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China's Drone Program Called "Alarming"

If China, for instance, sends killer drones into Kazakhstan to hunt minority Uighur Muslims it accuses of plotting terrorism, what will the United States say?

What if India uses remotely controlled craft to hit terrorism suspects in Kashmir, or Russia sends drones after militants in the Caucasus?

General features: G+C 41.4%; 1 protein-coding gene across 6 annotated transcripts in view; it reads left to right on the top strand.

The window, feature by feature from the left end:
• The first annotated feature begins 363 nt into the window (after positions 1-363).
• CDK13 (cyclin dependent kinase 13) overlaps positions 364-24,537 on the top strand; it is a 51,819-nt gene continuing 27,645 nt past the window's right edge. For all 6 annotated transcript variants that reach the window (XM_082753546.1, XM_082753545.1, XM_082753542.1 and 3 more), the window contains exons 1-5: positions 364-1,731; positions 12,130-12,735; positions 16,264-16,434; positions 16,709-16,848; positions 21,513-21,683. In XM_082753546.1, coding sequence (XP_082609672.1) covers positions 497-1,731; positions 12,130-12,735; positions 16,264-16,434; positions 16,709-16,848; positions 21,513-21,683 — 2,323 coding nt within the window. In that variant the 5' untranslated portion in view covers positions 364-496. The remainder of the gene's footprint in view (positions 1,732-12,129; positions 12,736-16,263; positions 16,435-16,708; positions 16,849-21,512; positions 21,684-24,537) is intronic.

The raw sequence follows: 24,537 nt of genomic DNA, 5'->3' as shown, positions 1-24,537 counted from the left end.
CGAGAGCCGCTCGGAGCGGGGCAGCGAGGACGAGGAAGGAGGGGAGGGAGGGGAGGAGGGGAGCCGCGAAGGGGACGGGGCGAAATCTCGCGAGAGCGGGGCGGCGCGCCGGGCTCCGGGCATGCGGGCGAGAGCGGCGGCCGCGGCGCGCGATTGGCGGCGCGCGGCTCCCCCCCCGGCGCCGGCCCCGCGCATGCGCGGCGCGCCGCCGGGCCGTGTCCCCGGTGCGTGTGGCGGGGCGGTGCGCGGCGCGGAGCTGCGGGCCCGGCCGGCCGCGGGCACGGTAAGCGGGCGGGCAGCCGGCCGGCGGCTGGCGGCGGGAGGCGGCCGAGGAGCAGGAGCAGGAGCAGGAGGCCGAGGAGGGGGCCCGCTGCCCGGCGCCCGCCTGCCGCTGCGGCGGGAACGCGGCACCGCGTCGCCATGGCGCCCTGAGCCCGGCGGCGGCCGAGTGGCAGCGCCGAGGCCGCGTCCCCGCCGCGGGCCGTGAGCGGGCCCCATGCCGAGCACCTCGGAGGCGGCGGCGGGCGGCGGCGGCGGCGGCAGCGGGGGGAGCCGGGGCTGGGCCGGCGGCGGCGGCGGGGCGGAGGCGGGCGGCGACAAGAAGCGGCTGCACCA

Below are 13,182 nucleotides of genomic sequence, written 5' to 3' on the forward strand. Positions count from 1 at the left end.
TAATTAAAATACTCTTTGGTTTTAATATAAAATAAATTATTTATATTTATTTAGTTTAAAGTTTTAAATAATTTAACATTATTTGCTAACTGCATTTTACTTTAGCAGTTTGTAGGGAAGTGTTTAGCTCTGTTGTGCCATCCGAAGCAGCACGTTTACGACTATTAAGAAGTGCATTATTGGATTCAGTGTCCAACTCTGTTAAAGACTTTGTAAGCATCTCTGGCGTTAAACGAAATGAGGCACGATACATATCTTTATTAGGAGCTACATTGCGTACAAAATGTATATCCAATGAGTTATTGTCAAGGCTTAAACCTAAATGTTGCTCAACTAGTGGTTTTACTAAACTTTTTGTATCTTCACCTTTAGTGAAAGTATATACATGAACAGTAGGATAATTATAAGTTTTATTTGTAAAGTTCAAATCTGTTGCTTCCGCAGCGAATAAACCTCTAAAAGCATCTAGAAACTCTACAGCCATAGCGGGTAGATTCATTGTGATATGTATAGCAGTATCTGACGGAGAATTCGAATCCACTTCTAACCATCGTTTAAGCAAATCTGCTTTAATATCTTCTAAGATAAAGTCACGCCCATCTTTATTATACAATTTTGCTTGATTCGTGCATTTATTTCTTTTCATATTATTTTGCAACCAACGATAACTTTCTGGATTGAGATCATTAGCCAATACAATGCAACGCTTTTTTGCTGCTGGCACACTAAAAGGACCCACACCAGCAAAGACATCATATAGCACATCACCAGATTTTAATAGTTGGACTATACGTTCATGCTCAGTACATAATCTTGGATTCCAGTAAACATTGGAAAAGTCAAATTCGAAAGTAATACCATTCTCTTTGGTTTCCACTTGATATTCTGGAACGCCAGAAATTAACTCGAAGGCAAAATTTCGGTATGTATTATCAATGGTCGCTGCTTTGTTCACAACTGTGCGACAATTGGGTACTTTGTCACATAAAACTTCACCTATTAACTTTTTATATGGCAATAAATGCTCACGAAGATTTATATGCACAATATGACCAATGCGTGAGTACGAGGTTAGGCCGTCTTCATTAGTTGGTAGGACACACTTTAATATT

American officials who protest will likely find their own example thrown back at them. "The problem is that we're creating an international norm" -- asserting the right to strike preemptively against those we suspect of planning attacks, argues Dennis M. Gormley, a senior research fellow at the University of Pittsburgh and author of "Missile Contagion," who has called for tougher export controls on American drone technology. "The copycatting is what I worry about most." The qualities that have made lethal drones so attractive to the Obama administration for counterterrorism appeal to many countries and, conceivably, to terrorist groups: a capacity for leisurely surveillance and precise strikes, modest cost, and most important, no danger to the operator, who may sit in safety thousands of miles from the target. Dozens of countries have bought or built their own unmanned aircraft, primarily for surveillance, but as Scott points out, "adding missiles or bombs is hardly a technical challenge."

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